GOLD TRADING in London saw prices rally but fail to reach yesterday’s 1-week high at $1240 per ounce against a rising US Dollar on Friday, while Western stock markets fell yet again with commodities as the European Union failed to find common ground on its migrant crisis or the looming Brexit referendum in the UK.
Continuing talks with EU counterparts in Brussels, UK prime minister David Cameron said there was “progress” but “still no deal”
he can put the British people in a referendum on Brexit from the economic union, perhaps as soon as this June.
Heading for its first weekly drop in five, the gold price slipped back to $1223 – down 1.2% from last Friday’s finish – as New York trading began.
Gold trading has seen “an explosion of activity” in 2016 thanks to “collapsing real [interest] rates, the spread of central-bank negative deposit rates, and financial market instability,” says Chinese-owned investment and bullion bank ICBC Standard Bank’s Tom Kendall.
Shanghai’s stock market slipped Friday, but closed the first trading week of the new Year of the Monkey some 3.5% higher.
Crude oil however reversed another 2% of this week’s sharp bounce, trading back down towards $30 per barrel of WTI, while European stock markets fell over 0.5%, with Germany’s Dax index dropping for the 22nd out of 35 sessions in 2016 to date.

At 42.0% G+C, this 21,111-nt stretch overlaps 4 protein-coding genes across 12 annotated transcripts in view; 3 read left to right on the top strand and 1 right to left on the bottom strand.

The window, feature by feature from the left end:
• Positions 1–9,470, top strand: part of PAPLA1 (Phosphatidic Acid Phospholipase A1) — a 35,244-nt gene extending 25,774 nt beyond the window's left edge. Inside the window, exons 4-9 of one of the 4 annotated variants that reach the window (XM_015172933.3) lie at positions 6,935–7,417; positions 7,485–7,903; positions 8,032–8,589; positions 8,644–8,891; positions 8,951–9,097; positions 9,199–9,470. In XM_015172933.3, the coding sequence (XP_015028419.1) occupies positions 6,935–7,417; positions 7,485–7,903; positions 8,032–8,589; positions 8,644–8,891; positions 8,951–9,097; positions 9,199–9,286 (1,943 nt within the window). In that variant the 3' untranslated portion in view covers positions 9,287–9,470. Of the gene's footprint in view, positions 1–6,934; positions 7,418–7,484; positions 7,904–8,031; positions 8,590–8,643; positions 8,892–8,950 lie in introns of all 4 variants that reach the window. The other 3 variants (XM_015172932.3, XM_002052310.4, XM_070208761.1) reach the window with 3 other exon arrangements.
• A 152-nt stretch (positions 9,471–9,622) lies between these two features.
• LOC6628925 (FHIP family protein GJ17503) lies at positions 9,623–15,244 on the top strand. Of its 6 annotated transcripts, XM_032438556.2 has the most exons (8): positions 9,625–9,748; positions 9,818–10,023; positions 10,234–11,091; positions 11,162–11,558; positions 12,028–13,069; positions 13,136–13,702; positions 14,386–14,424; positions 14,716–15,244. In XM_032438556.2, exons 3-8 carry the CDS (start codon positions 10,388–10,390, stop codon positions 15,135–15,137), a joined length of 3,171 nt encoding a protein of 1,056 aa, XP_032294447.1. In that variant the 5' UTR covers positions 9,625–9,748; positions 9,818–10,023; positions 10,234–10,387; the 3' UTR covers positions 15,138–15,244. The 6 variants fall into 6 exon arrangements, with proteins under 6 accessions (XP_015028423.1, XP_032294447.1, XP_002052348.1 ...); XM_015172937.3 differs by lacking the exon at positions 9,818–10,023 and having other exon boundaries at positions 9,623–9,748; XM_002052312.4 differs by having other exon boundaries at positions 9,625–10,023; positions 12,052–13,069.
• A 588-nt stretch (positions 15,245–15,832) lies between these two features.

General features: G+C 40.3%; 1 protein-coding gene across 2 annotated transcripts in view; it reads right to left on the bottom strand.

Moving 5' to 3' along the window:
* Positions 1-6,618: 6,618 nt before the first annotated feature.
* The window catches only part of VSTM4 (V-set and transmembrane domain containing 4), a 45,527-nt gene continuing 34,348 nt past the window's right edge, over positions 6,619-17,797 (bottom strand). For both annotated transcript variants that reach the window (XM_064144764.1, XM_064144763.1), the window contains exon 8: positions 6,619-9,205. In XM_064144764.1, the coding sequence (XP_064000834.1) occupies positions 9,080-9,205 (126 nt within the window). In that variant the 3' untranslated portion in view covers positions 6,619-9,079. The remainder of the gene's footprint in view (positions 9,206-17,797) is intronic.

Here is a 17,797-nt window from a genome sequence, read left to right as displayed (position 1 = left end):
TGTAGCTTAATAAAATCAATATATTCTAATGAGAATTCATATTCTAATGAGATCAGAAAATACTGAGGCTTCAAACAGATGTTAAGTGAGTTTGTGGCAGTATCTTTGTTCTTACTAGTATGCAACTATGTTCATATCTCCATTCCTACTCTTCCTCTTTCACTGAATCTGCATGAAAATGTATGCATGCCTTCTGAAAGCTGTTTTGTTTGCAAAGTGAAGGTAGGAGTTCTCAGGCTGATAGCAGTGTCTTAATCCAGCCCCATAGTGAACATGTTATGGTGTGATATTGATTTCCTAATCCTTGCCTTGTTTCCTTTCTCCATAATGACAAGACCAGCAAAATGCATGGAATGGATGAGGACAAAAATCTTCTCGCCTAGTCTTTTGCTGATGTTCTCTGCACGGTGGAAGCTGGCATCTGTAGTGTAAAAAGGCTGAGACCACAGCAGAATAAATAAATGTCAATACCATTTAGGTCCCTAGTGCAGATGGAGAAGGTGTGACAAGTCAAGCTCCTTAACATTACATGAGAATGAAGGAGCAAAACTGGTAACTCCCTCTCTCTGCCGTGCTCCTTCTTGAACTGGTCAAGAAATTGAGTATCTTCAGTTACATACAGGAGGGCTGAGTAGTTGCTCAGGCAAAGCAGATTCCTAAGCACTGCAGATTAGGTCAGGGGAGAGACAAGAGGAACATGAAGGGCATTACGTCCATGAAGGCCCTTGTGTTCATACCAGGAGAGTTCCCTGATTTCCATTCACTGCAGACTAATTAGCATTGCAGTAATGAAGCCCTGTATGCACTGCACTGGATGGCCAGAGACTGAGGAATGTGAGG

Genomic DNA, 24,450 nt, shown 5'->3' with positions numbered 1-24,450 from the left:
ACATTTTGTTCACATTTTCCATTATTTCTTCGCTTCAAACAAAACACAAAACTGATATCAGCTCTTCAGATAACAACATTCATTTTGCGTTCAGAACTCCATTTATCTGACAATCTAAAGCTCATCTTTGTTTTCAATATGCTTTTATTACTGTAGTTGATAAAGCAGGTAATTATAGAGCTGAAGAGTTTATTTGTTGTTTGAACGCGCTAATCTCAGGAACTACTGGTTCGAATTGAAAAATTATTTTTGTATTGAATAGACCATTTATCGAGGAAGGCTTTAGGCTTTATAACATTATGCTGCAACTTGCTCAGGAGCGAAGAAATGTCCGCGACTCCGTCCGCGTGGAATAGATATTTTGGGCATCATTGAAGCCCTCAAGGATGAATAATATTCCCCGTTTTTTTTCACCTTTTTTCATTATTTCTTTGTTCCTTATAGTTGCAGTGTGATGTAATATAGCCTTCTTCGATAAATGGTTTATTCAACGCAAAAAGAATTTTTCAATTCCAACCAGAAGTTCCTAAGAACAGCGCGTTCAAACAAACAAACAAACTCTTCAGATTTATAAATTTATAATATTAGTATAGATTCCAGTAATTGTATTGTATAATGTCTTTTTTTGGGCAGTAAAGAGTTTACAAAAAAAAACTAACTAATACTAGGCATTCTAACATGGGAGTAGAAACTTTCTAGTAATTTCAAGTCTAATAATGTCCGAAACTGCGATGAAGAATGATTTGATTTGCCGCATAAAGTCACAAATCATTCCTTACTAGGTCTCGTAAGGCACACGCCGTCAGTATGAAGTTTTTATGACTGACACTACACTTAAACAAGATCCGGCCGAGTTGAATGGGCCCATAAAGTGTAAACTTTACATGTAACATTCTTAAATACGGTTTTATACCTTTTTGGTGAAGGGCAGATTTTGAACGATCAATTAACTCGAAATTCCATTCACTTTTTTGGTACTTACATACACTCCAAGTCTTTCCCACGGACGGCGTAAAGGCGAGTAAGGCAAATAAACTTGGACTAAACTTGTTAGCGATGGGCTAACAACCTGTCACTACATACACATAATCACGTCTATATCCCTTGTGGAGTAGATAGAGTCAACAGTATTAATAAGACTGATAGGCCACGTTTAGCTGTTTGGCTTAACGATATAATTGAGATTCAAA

Wholesale gold trading prices against the Euro jumped overnight to 10-month highs at €1117 per ounce.
Gold priced in British Pounds also rose, heading for its 7th consecutive weekly gain above £860 per ounce.
“The EU’s clearly difficult negotiations with Great Britain over concessions to the UK are no doubt playing a role,” says the commodities team at German financial group Commerzbank.
“If British Prime Minister Cameron’s demands are not met, this could lead in a worst-case scenario to Great Britain leaving the EU (Brexit).”
Looking at the policy of negative interest rates now applied to banking reserves held at the ECB, Bank of Japan and Swedish Riksbank, “Leave a million dollars with a bank, and in a year, you get only something like $990,000 back,” Bloomberg News today quotes Swiss money manager
and Asia-based finance author Marc Faber, publisher of the Gloom, Boom & Doom Report.
“I would rather want to own some solid currency, in other words gold.”
“Even if gold’s rally proves only a temporary phenomenon,” writes US financial group BNY Mellon’s chief strategist Simon Derrick, “it still speaks a great deal about how fragile investor faith in central banks has become.”
The giant SPDR Gold Trust (NYSEArca:GLD) grew again on Thursday, taking the inflow of bullion needed to back its shares so far this year to 71.3 tonnes – the heaviest inflow over 32 trading days since September 2012.
That took the GLD’s total holdings up to 713 tonnes, a 6-year low when first reached at the end of 2014 but now recovering some 13% from last December’s new 7-year low.
“Asian physical demand [in contrast] has been notable by its absence,” Kendall at ICBC Standard Bank goes on, and so “$1225 feels rich right now.
Call skew – meaning the higher prices being paid for bullish than bearish derivatives bets – “looks excessive,” the note says, “given the weakness of physical demand.
“The floor price for gold has probably risen and the bear is back in hibernation but it is way too soon to be talking about a new bull market.”